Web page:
Abstract

In The Tempest (2010), Julie Taymor evokes a Pacific, rather than an Atlantic, framework for the play's events by shooting all exteriors for the film in Hawaii. She also casts African actor Djimon Hounsou as the enslaved Caliban despite the fact that African slaves were never actually kept on the Hawaiian islands. By transplanting the story of African slavery on the American mainland to a Hawaiian setting, Taymor occludes a full history of slavery in Hawaii that could have served as the basis for the portrayal of Caliban's experience of servitude on Shakespeare' island. Another by-product of Taymor's decision to portray Caliban as an African slave born in Hawaii who ultimately achieves dominion over his homeland is that her film resonates in unexpected ways with events transpiring in the United States during and after the 2008 presidential campaign. At that time, Barack Obama's eligibility to serve in that office came into question as a result of suspicions about his status as a natural-born American citizen. Taymor's Tempest parallels this "birther controversy" through its portrayal of Caliban as a dark-skinned man with one African parent, who, like Obama, unexpectedly rises to political power even though the legitimacy of his Hawaiian birth has come into question. By raising the issue of Hawaii's status as a state in the union, Taymor's film provokes us to consider whether the history of slavery in Hawaii constitutes an authentic part of the history of slavery in America.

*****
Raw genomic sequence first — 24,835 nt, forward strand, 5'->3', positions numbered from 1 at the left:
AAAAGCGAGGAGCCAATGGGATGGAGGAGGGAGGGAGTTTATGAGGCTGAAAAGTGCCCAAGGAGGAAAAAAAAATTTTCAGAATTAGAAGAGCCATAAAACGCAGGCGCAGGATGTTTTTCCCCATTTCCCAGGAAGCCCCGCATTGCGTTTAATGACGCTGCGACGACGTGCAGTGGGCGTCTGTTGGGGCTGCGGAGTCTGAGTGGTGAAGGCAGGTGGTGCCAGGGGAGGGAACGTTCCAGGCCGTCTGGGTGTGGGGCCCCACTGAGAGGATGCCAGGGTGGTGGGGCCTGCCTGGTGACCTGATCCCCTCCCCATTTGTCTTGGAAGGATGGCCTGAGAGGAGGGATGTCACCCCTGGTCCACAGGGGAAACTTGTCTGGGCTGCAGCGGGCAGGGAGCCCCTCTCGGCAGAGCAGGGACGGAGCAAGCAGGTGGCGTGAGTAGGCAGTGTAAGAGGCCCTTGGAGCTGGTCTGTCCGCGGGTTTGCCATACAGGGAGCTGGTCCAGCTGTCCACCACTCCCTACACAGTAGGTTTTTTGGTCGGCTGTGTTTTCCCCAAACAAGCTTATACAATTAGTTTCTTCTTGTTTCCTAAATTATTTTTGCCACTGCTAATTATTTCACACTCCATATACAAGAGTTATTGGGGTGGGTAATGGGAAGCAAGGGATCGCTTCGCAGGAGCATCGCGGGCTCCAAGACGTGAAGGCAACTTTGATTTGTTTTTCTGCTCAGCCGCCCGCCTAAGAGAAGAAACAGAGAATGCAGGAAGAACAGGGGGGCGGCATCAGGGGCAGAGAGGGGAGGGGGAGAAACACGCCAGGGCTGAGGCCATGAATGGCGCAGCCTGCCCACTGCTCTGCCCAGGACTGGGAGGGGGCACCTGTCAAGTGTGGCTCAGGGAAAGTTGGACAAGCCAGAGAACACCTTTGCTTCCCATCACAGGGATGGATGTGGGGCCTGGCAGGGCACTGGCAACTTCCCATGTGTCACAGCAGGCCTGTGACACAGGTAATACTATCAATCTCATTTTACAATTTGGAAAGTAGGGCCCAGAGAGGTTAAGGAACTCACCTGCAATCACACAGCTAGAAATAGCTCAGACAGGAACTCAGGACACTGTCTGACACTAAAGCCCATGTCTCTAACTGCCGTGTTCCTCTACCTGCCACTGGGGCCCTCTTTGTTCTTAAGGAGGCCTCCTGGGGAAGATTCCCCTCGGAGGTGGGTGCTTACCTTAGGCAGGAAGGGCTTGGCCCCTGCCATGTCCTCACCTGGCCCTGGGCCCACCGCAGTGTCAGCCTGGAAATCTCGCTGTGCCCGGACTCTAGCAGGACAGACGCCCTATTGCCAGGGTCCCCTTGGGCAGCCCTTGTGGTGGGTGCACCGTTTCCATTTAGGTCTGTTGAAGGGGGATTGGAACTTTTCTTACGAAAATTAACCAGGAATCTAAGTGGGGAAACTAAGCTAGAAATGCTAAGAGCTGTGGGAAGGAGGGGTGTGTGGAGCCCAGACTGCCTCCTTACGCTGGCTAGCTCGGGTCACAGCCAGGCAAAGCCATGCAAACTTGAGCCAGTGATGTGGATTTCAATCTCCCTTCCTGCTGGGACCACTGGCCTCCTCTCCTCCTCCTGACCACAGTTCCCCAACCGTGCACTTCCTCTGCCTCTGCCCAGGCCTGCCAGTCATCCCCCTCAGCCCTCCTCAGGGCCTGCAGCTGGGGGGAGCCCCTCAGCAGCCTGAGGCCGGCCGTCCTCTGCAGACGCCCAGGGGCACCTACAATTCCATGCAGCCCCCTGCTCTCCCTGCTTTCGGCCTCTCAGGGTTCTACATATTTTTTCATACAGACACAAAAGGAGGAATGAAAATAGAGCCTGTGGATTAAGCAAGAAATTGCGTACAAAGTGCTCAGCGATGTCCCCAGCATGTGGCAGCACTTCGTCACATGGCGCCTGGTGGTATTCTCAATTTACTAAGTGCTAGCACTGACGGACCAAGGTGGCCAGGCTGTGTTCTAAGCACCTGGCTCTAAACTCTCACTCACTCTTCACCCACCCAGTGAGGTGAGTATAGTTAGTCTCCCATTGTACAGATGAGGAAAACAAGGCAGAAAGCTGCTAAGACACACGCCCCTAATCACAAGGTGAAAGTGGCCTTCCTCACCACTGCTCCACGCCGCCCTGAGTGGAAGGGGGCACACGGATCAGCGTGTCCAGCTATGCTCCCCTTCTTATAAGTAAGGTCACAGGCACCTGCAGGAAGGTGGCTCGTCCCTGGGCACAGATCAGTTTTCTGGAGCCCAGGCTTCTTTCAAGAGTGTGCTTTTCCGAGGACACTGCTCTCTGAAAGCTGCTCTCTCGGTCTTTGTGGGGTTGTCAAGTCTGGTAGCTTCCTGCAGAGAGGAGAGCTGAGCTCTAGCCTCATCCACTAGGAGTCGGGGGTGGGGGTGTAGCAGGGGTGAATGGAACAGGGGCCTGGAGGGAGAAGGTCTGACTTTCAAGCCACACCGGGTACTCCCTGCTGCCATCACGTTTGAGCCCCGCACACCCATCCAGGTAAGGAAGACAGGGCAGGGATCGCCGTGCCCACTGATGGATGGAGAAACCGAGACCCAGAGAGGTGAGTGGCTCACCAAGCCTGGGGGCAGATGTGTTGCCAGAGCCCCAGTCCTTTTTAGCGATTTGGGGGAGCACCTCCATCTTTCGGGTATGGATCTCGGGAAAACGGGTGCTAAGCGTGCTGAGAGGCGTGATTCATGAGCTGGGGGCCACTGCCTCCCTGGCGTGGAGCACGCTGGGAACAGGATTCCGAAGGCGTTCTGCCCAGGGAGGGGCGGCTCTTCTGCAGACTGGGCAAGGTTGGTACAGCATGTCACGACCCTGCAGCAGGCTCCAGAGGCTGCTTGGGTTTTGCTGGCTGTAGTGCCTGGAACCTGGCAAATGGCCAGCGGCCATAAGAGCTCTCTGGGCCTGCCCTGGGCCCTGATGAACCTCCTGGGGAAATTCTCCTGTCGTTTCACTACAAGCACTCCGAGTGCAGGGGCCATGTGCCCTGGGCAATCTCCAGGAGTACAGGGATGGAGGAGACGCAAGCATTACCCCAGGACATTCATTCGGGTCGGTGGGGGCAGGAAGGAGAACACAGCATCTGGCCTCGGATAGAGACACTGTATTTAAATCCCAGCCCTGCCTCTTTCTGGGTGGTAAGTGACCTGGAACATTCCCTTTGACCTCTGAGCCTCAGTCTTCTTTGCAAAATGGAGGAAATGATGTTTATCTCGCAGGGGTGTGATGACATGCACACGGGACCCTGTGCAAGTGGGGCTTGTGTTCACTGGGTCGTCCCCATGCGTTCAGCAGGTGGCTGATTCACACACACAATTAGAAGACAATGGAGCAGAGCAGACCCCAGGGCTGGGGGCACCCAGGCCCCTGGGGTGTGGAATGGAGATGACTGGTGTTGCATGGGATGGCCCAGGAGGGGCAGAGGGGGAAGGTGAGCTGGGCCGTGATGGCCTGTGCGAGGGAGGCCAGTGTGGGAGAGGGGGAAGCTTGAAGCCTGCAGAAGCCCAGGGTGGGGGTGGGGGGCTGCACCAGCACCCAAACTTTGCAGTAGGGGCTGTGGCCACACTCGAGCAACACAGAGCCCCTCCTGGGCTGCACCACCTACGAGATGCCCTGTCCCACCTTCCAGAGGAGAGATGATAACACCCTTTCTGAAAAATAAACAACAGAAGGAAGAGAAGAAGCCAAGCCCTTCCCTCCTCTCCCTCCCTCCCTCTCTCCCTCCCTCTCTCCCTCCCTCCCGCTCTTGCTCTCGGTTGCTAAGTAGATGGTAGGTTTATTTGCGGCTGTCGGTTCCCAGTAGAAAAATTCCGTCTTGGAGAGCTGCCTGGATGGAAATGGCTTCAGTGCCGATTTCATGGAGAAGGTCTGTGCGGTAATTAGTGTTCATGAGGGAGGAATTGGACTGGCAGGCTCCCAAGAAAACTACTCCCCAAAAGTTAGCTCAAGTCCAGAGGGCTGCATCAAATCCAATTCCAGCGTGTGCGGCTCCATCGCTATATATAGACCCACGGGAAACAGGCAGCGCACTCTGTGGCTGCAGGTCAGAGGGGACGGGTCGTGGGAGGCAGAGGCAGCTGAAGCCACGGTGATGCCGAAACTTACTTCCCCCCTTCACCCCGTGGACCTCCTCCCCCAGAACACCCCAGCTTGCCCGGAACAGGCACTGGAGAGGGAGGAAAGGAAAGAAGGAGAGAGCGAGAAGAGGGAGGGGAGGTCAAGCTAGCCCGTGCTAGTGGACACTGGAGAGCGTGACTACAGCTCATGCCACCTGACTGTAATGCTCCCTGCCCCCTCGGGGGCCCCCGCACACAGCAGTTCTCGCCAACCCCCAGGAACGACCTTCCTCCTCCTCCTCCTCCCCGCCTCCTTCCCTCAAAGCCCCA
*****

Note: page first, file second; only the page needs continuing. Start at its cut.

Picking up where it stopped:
Keywords

Taymor,Tempest,Caliban,Hawaii,Pacific,Slavery,Birther,Hounsou,Shakespeare

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Additional Information

ISSN
1931-1427
Print ISSN
0748-2558
Pages
pp. 431-452
Launched on MUSE
2013-09-11
Open Access
N
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